Take empty hand skills for example. How many out there stay up on those skills compared to buying the newest accesory out of the Brownells catalog thinking that more hardware will solve a software problem? In my experience, your deadly force engagement will require physical combative skills to solve the problem long before it goes the way of having to use your firearm as a last resort, to save your life. Want an example? Imagine if George Zimmerman would have some rudimentary training in empty hand skills and practiced somewhat regularly? That situation would have ended up drastically different.
It helps to start early. The picture you see above is my 11 year old son during his first USA Boxing sanctioned boxing match. The photo was featured in HolAmerica! a midwest hispanic newspaper. Jake has been training under Ramiro "Jr" Hernandez, a contract UFC fighter and has been sparring at Alley Cat Boxing in Moline, IL and Ramsey's Gym in Rock Island, IL. Jake has learned the value of hard work and found out the truth in all martial training; you got to take an ass beating to give an ass beating. Jake has learned to remain calm when things become physical and to keep his head. He deals with conflict in a very calm and relaxed way and the last thing that he thinks about is going to fists. If left with no other choice but to go hands on, he is much better prepared to deal with the situation than his peers.
So next time instead of spending your moola on the newest tritium death ray blaster sight for handgun, think about spending about 15 minutes visiting with your heavy bag instead. It will pay off in the long run.
DSS just completed two courses in Council Bluffs, Iowa. Rob Schoening of Loess Hills Gun and Knife had contacted me and was interested in hosting both classes. I met Rob at a Vickers Tactical course that I had hosted. Rob is a full time firefighter as well as being in the Air Force Reserves. Rob is the owner of Loess Hills Gun and Knife and is the brainchild behind the VST series of Randall Knives. Rob has thrown his hat into the training realm and offers training through LHGK. Rob is a man of very high personal integrity and I have come to call him a friend. I was humbled and honored that he asked me to come to Council Bluffs and teach.
The first class that I taught was the DSS Low to No Light course. The vast majority of gun owners in this country do not undertake any training whatsoever. It's the law of the 4 F's. The vast majority of those that do seek out training will never train in Low to No Light conditions. This does not reflect the reality of deadly force engagements. NIBRS and US DOJ stats show that more than 60% of civilian use of deadly force engagements happen during the hours of low to no light. Why aren't you training in Low to No Light conditions?
The Council Bluffs DSS Low to No Light course was made up of several weapon permit holders, some .mil personnel and one full time overseas paramilitary contractor that is employed by the world's largest government contracting company. The experience level ranged from never having shot in Low to No Light to those that train regularly in those conditions. After a short brief and med and safety protocols were put into place, we kicked off the class. They were exposed to a couple different techniques and asked to choose two and work those for the rest of the class. We worked primary techniques while still in Low Light then worked navigate, identify and engagement techniques in No Light. Everyone in the class was diligent in practicing the techniques and there were no safety issues. Everyone asked pertinent questions and were open to suggestions on how to improve their techniques. To borrow an old saying, they had their brain housing groups set to "receive". The class culminated in a practical application exercise that tested their ability to use what was presented in the class.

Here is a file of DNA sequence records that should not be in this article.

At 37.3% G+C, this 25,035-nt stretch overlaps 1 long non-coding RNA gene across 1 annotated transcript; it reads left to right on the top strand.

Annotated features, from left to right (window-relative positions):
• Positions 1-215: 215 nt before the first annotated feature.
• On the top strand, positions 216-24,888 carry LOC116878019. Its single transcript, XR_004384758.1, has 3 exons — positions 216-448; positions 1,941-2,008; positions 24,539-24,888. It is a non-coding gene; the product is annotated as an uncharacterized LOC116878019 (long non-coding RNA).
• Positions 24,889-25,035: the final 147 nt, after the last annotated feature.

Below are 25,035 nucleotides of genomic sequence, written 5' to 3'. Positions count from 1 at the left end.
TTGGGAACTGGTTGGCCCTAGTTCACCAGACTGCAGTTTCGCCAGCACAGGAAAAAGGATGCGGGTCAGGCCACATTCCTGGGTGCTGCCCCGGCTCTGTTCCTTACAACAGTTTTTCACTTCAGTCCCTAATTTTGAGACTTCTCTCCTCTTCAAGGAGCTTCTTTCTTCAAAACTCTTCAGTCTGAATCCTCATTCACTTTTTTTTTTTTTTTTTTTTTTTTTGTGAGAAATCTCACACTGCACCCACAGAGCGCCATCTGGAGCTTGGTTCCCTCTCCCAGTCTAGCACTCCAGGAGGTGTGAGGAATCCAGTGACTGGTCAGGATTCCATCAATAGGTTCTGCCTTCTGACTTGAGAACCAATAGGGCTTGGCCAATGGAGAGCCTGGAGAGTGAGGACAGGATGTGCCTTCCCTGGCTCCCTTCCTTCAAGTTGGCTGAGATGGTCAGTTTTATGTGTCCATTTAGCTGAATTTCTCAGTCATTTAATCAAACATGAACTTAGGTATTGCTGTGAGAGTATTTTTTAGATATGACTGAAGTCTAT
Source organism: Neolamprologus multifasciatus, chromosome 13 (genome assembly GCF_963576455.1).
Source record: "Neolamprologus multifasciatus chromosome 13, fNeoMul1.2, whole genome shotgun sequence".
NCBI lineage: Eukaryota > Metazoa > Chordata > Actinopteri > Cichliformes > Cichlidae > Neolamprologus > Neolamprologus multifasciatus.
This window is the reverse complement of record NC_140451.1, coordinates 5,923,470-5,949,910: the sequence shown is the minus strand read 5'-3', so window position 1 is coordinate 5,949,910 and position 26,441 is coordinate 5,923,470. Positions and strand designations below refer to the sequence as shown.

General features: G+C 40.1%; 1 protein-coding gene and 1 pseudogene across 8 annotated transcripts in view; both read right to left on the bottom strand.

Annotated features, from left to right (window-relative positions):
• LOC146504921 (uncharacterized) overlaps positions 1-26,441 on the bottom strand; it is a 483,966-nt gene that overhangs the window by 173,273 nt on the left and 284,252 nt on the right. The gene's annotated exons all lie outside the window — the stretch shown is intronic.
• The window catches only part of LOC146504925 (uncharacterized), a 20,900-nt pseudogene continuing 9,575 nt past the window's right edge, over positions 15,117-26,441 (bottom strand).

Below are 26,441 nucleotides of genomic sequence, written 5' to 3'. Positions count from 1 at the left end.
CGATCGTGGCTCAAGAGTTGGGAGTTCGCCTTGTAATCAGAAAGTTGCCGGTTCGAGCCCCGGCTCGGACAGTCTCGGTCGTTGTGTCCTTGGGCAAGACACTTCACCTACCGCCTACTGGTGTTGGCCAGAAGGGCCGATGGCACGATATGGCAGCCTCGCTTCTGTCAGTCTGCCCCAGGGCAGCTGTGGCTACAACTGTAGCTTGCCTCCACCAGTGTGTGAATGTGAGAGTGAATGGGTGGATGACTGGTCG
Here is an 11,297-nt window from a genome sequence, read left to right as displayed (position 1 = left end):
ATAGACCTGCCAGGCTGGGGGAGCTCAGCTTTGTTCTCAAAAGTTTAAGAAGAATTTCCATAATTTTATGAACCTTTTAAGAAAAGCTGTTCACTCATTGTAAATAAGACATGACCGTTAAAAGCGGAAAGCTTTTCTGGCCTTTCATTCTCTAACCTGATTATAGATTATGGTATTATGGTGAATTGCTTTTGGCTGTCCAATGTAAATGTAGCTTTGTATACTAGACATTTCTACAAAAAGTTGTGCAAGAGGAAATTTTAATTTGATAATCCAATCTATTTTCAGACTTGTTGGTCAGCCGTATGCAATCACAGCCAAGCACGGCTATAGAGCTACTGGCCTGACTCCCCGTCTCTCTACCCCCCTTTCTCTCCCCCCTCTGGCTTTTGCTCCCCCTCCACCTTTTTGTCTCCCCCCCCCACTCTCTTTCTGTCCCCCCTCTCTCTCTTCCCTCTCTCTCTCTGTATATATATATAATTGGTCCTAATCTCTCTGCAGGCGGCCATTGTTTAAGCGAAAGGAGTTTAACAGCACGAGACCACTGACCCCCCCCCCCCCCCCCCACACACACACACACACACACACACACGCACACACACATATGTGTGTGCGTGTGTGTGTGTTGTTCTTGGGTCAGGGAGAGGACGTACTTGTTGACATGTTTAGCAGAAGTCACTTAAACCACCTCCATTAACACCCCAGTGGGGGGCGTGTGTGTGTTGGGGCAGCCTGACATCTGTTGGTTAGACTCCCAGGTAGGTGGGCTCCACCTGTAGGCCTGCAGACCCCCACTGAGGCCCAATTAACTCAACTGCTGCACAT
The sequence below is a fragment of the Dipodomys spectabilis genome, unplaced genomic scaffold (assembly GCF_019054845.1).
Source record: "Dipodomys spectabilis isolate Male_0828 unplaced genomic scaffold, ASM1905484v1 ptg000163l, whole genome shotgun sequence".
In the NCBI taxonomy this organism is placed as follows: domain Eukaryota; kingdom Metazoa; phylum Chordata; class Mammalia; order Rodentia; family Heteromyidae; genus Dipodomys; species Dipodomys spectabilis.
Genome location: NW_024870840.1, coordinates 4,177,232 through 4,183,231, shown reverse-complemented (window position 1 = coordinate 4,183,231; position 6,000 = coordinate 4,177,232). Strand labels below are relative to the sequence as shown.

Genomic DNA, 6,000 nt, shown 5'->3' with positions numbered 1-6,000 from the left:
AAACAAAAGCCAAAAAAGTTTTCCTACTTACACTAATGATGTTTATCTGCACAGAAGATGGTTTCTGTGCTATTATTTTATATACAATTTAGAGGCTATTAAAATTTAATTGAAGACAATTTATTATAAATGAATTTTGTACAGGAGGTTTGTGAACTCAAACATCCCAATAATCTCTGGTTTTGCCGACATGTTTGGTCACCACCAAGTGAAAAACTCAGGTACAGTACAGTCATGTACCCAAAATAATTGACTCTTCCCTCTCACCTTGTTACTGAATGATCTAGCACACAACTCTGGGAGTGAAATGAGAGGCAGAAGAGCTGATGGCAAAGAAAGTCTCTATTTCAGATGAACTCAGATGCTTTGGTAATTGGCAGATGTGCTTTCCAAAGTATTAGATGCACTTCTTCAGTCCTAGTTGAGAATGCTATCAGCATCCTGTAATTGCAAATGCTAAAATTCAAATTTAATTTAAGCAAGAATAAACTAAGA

This was a great class and I would like to thank all of the participants in the class for their participation and warm reception to DSS.
After not enough sleep, DSS kicked off the DSS Shotgun course the following day. This class was a 1/3rd the size of the Low Light Class which made it more manageable and provided for more individual attention. We discussed the 4M's and how they would apply in this course then moved immediately into zeroing and patterning. Next was working on shotgun manipulation which took us up to lunch. The property owner was in the class. "Opie" as he was called was a gracious host and provided a great property to train on. Not only was he the range maintainer but whipped up some brats that Rob provided for everyone and steaks that would make Bobby Flay take notice. I can't thank "Opie" enough for his hospitality.
After lunch the class lived up to it's title and became more "Dynamic." We worked on positional shooting from cover as well as multiple target engagements and shooting on the move. After a performance evaluation that exposed some weaknesses, we had a short graduation ceremony and called it a day.
Again this class like the first was free of jackasses and assclowns. I would like to thank them as well for their enthusiasm and willingness to learn.
A huge thanks to Rob Schoening for hosting DSS in Council Bluffs. There is a need for this type of training as Council Bluffs was #69 on the 100 most violent cities in the US for 2013 and the only entry from Iowa. Rob's professionalism and attention to detail paid off as all I had to do was come in and teach. He had all of the logistics squared away and was gracious enough to allow me to stay at his house as well. I always try to align myself with those of the highest moral value and who conducted themselves in an ethically professional manner. Rob exemplies this not only in his professional life but in his personal life as well. I can't say enough good things about Rob and Loess Hills Gun and Knife. If you are in the market for a Randall knife or are seeking out training in western Iowa, I strongly encourage you to seek him out.